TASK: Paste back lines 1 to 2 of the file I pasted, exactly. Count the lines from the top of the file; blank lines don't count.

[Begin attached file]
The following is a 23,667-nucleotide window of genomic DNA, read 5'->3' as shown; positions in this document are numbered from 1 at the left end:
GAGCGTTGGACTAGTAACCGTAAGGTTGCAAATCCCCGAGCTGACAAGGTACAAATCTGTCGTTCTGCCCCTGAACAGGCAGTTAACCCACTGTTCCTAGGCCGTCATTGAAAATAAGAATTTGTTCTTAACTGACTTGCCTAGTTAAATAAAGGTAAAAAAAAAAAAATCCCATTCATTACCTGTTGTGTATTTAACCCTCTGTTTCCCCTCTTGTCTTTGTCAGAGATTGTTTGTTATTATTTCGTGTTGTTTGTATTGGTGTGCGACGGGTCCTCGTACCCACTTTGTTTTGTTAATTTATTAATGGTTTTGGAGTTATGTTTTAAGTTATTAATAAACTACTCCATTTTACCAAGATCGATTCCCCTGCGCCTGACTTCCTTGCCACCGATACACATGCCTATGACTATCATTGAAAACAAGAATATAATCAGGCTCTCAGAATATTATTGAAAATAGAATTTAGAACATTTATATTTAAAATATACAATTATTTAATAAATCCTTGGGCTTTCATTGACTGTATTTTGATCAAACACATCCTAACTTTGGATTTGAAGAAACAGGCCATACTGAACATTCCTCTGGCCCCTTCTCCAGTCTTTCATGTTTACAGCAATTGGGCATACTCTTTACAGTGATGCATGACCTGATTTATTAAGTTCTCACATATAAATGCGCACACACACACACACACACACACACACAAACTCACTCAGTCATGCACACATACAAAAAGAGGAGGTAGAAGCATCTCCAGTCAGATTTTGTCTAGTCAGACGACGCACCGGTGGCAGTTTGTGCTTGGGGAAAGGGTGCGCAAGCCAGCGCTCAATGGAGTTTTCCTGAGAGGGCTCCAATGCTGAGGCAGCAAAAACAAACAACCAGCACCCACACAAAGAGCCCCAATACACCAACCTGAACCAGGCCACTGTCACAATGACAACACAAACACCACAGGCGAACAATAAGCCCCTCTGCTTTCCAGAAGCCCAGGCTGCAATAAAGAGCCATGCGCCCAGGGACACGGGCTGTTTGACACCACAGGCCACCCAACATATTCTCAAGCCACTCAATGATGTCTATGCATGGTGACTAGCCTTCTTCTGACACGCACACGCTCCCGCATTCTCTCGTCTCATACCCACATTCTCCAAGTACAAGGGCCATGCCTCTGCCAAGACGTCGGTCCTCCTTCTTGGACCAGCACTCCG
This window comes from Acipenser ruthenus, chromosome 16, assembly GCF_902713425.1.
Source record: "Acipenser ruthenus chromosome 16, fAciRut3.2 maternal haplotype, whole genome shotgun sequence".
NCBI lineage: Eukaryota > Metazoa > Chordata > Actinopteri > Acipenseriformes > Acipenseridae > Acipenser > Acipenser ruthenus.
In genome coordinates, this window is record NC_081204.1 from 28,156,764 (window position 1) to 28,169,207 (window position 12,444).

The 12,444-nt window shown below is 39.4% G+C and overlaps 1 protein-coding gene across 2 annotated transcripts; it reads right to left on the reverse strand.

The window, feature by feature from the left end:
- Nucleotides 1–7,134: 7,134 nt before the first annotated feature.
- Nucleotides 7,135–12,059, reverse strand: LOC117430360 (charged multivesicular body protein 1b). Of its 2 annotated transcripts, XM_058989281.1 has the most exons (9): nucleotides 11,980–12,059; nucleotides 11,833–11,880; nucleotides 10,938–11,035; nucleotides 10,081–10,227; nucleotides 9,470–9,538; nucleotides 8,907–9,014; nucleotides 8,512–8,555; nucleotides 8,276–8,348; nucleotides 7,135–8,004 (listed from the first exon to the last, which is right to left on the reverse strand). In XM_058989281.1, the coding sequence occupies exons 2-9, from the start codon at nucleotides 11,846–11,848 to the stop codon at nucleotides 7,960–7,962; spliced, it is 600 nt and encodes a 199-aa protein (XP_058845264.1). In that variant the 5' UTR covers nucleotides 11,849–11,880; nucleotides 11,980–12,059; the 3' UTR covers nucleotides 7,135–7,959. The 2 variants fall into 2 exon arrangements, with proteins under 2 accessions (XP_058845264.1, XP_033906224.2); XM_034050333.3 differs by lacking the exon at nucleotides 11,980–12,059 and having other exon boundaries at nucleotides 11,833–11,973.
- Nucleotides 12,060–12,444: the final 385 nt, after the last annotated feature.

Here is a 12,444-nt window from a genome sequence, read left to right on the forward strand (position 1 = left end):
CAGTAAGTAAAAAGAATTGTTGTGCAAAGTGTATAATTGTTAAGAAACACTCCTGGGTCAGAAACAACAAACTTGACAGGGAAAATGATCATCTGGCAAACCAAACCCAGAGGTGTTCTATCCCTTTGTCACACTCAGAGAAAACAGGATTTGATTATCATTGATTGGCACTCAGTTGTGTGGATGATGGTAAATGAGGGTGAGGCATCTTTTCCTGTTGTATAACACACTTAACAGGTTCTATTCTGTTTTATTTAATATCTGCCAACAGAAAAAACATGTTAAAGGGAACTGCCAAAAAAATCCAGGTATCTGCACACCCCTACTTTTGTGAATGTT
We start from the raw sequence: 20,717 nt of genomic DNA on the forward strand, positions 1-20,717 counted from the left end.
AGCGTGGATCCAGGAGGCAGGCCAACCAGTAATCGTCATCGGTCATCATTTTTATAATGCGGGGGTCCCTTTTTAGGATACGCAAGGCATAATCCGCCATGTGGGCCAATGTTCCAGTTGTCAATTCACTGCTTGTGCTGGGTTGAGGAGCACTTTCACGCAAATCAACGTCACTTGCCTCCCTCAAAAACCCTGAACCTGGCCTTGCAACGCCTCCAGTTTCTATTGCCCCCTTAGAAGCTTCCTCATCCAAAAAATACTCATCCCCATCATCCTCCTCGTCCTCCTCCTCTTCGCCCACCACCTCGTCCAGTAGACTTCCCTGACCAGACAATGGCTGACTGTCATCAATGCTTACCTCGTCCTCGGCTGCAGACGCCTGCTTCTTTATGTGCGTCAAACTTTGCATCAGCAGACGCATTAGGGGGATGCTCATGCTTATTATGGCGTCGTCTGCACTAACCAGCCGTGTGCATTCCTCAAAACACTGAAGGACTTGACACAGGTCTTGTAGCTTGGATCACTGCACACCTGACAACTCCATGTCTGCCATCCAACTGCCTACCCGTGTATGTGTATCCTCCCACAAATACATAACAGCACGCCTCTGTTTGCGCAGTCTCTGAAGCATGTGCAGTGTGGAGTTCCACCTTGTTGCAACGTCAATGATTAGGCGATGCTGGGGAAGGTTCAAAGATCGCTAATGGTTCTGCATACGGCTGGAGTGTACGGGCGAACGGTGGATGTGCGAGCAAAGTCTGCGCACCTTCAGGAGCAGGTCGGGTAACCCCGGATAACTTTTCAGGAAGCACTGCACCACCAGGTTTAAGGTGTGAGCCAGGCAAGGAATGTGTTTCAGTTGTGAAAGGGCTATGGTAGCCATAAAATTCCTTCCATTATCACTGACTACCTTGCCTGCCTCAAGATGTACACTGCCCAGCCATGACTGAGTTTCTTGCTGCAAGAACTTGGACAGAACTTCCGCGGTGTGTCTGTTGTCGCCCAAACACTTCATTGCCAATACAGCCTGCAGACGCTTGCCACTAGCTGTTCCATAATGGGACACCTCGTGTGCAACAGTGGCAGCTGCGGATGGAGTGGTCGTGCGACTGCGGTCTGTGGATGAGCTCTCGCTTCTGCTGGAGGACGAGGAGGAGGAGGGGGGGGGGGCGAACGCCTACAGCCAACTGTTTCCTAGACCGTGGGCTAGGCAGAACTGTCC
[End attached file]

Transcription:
The following is a 23,667-nucleotide window of genomic DNA, read 5'->3' as shown; positions in this document are numbered from 1 at the left end:
GAGCGTTGGACTAGTAACCGTAAGGTTGCAAATCCCCGAGCTGACAAGGTACAAATCTGTCGTTCTGCCCCTGAACAGGCAGTTAACCCACTGTTCCTAGGCCGTCATTGAAAATAAGAATTTGTTCTTAACTGACTTGCCTAGTTAAATAAAGGTAAAAAAAAAAAAATCCCATTCATTACCTGTTGTGTATTTAACCCTCTGTTTCCCCTCTTGTCTTTGTCAGAGATTGTTTGTTATTATTTCGTGTTGTTTGTATTGGTGTGCGACGGGTCCTCGTACCCACTTTGTTTTGTTAATTTATTAATGGTTTTGGAGTTATGTTTTAAGTTATTAATAAACTACTCCATTTTACCAAGATCGATTCCCCTGCGCCTGACTTCCTTGCCACCGATACACATGCCTATGACTATCATTGAAAACAAGAATATAATCAGGCTCTCAGAATATTATTGAAAATAGAATTTAGAACATTTATATTTAAAATATACAATTATTTAATAAATCCTTGGGCTTTCATTGACTGTATTTTGATCAAACACATCCTAACTTTGGATTTGAAGAAACAGGCCATACTGAACATTCCTCTGGCCCCTTCTCCAGTCTTTCATGTTTACAGCAATTGGGCATACTCTTTACAGTGATGCATGACCTGATTTATTAAGTTCTCACATATAAATGCGCACACACACACACACACACACACACACAAACTCACTCAGTCATGCACACATACAAAAAGAGGAGGTAGAAGCATCTCCAGTCAGATTTTGTCTAGTCAGACGACGCACCGGTGGCAGTTTGTGCTTGGGGAAAGGGTGCGCAAGCCAGCGCTCAATGGAGTTTTCCTGAGAGGGCTCCAATGCTGAGGCAGCAAAAACAAACAACCAGCACCCACACAAAGAGCCCCAATACACCAACCTGAACCAGGCCACTGTCACAATGACAACACAAACACCACAGGCGAACAATAAGCCCCTCTGCTTTCCAGAAGCCCAGGCTGCAATAAAGAGCCATGCGCCCAGGGACACGGGCTGTTTGACACCACAGGCCACCCAACATATTCTCAAGCCACTCAATGATGTCTATGCATGGTGACTAGCCTTCTTCTGACACGCACACGCTCCCGCATTCTCTCGTCTCATACCCACATTCTCCAAGTACAAGGGCCATGCCTCTGCCAAGACGTCGGTCCTCCTTCTTGGACCAGCACTCCG